From left, Reps. Jerome Zeringue, R-Houma, and Royce Duplessis, D-New Orleans, in the Louisiana House of Representative, Feb. 2, 2022. (Greg LaRose/Louisiana Illuminator)
The Louisiana Legislature is considering a ban on the release of almost all police mug shots unless a person is convicted of a crime. The proposed restriction could impact the way media reports on arrests throughout the state.
House Bill 729, sponsored by Rep. Royce Duplessis, D-New Orleans, would remove most photographs law enforcement takes after a person is arrested and during their booking into a correctional facility from the public record. This would mean that mug shots would typically no longer accompany stories about arrests that appear in news outlets.
“I understand not wanting to chip away at public records. I get that, but not everything should be a public record,” Duplessis said.
The Louisiana House and Governmental Affairs Committee voted 11-1 in favor of the bill Wednesday, with only Rep. Mike Johnson, R-Pineville, dissenting. The Louisiana House is expected to take up the proposal over the next couple of weeks. Utah and Illinois have already enacted similar laws.
Duplessis said mug shots have historically been used to shame people who get arrested. They leave the public with the impression that a person in a mug shot is a criminal, even though they haven’t been convicted of a crime yet. SUPPORT NEWS YOU TRUST. GET THE MORNING HEADLINES DELIVERED TO YOUR INBOX
“We are not in the 1950s anymore. One push of a button and our picture is literally across the globe,” he said.
The bill would allow for some exceptions to the proposed mug shot ban. Law enforcement agencies could release a mug shot prior to conviction if they determined the individual was a fugitive or represented an “imminent threat.” They could also release the mug shot if it would allow them to apprehend a person more easily.
A judge could also order a mug shot public if it was in “furtherance of legitimate law enforcement interest.”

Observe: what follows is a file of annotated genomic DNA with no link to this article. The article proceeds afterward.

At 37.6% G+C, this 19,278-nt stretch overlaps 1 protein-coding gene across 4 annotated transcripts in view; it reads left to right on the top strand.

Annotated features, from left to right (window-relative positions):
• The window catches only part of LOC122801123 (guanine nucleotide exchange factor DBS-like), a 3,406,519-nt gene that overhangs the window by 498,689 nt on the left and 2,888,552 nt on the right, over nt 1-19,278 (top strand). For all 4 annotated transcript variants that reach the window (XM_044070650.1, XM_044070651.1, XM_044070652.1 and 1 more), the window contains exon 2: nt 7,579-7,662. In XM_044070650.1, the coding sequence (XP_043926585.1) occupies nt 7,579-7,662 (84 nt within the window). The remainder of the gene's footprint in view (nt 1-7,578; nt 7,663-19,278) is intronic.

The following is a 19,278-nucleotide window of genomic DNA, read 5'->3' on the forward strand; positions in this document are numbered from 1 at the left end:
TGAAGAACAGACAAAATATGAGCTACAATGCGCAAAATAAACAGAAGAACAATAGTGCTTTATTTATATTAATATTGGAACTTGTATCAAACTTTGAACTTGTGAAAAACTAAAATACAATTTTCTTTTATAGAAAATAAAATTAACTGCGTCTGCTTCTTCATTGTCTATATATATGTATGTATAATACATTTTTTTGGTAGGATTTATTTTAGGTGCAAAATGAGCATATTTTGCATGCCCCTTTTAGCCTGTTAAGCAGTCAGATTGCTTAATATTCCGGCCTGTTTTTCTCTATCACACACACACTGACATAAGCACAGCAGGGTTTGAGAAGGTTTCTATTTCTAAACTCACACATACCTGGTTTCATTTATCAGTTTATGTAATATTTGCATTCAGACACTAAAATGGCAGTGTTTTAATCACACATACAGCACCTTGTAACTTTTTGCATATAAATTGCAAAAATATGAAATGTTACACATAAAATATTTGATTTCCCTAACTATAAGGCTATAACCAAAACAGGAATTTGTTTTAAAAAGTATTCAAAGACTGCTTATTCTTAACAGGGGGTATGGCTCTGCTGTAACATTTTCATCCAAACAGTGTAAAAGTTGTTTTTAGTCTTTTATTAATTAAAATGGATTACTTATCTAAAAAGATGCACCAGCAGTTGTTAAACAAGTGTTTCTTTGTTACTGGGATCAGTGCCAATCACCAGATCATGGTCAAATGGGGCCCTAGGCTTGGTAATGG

The bill also has some specific restrictions aimed at mug shot publish-for-pay outlets that have cropped up around the country. Those organizations publish hundreds of mug shots and refuse to take them down until a person pays for their removal. Critics liken the practice to extortion.
Duplessis’ bill would allow law enforcement to withhold all mug shots from people suspected of running publish-for-pay operations. It would also cap the amount of money that could be charged to remove a mug shot from a public website at $50 per photograph. If a mug shot was not removed after a request was made, the publish-for-pay operations could be fined under the bill.
The legislation has drawn support from several civil rights organizations and groups that work with formerly incarcerated people, including the American Civil Liberties Union of Louisiana.
The Louisiana Press Association opposes the legislation.
“Simply eliminating the mug shot from the public record is a very broad stroke,” said Scott Sternberg, the press association’s general counsel.
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Sternberg suggested that Louisiana mandate a price for each mug shot instead. Charging for the photographs would eliminate most of the publish-for-pay operations, he said, and would push media organizations to use mug shots less often.
Some media organizations have already stepped away from mug shots anyway. Newspapers across the country have announced in recent years that they will no longer run mug shots alongside stories about arrests.
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